Microsoft Office Tutorials and References
In Depth Information
Creating a Reverse Pivot Table
Next i
‘ Replace numbers with descriptive text
With Range(“A:A,F:F”)
.Replace “1”, “Strongly Disagree”
.Replace “2”, “Disagree”
.Replace “3”, “Undecided”
.Replace “4”, “Agree”
.Replace “5”, “Strongly Agree”
End With
End Sub
Notice that all these pivot tables were created from a single PivotCache object.
The pivot tables are created within a nested loop. The Col loop counter goes from 1 to 6 by
using the Step parameter. The instructions vary a bit for the second column of pivot tables.
Specifically, the pivot tables in the second column do the following:
h Display the count as a percent of the column.
h Do not show grand totals for the rows.
h Are assigned a number format.
h Display format conditioning data bars.
The Row variable keeps track of the starting row of each pivot table. The final step is to replace the
numeric categories in columns A and F with text. For example, 1 is replaced with Strongly Agree .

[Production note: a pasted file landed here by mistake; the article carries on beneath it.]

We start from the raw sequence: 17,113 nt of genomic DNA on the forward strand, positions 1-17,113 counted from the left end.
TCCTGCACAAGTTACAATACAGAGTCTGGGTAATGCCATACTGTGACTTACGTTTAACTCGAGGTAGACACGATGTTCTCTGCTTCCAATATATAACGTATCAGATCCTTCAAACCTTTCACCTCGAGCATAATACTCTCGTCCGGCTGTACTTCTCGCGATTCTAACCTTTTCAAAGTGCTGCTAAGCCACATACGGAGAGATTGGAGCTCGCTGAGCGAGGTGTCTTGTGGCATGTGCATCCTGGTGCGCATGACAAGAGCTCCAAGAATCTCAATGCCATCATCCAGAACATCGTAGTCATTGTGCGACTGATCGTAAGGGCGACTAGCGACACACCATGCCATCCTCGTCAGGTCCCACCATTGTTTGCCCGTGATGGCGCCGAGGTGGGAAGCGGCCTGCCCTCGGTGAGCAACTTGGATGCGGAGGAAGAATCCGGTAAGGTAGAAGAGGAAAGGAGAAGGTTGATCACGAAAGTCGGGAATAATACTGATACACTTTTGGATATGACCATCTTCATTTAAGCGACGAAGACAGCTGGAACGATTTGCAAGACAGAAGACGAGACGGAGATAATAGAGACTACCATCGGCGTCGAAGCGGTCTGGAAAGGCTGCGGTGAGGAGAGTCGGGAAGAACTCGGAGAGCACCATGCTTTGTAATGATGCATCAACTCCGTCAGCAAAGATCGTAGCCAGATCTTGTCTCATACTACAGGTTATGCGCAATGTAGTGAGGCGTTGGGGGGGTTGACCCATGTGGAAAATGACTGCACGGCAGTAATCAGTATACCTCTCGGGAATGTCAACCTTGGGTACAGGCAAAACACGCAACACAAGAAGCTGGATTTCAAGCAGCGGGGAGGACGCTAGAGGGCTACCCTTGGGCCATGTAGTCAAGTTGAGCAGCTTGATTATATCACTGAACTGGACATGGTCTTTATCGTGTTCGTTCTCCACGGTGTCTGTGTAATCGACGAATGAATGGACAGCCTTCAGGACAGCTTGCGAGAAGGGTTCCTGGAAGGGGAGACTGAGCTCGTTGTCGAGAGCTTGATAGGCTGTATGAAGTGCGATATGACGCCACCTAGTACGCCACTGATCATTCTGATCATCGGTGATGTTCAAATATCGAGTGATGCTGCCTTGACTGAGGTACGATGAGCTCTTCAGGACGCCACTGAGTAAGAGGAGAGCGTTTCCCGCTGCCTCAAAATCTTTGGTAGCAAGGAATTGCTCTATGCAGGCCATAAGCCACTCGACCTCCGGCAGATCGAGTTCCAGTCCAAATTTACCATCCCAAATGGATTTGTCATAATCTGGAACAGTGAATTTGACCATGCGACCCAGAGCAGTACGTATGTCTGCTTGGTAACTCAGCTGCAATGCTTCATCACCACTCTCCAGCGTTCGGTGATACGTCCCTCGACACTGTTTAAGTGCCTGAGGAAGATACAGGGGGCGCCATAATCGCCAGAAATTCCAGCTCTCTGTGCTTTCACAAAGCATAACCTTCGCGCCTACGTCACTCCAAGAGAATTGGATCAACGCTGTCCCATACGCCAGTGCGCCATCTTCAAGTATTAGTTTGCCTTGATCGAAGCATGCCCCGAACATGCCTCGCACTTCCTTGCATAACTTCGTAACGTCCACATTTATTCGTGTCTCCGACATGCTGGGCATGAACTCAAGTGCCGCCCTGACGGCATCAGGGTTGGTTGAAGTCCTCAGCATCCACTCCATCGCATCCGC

Creating a Reverse Pivot Table
A pivot table is a summary of data in a table. But what if you have a summary table, and you’d
like to create a table from it? Figure 17-8 shows an example. Range B2:F14 contains a summary
table — similar to a very simple pivot table. Columns I:K contain a 48-row table created from the
summary table. In the table, each row contains one data point, and the first two columns describe
that data point. In other words, the transformed data is normalized. (See the sidebar, “Data
appropriate for a pivot table,” earlier in this chapter.)
Excel doesn’t provide a way to transform a summary table into a normalized table, so it’s a good
job for a VBA macro. After I created this macro, I spent a bit more time and added a UserForm,
shown in Figure 17-9. The UserForm gets the input and output ranges and also has an option to
convert the output range to a table.
This workbook, named reverse pivot table.xlsm , is available on the companion
Search JabSto ::

Custom Search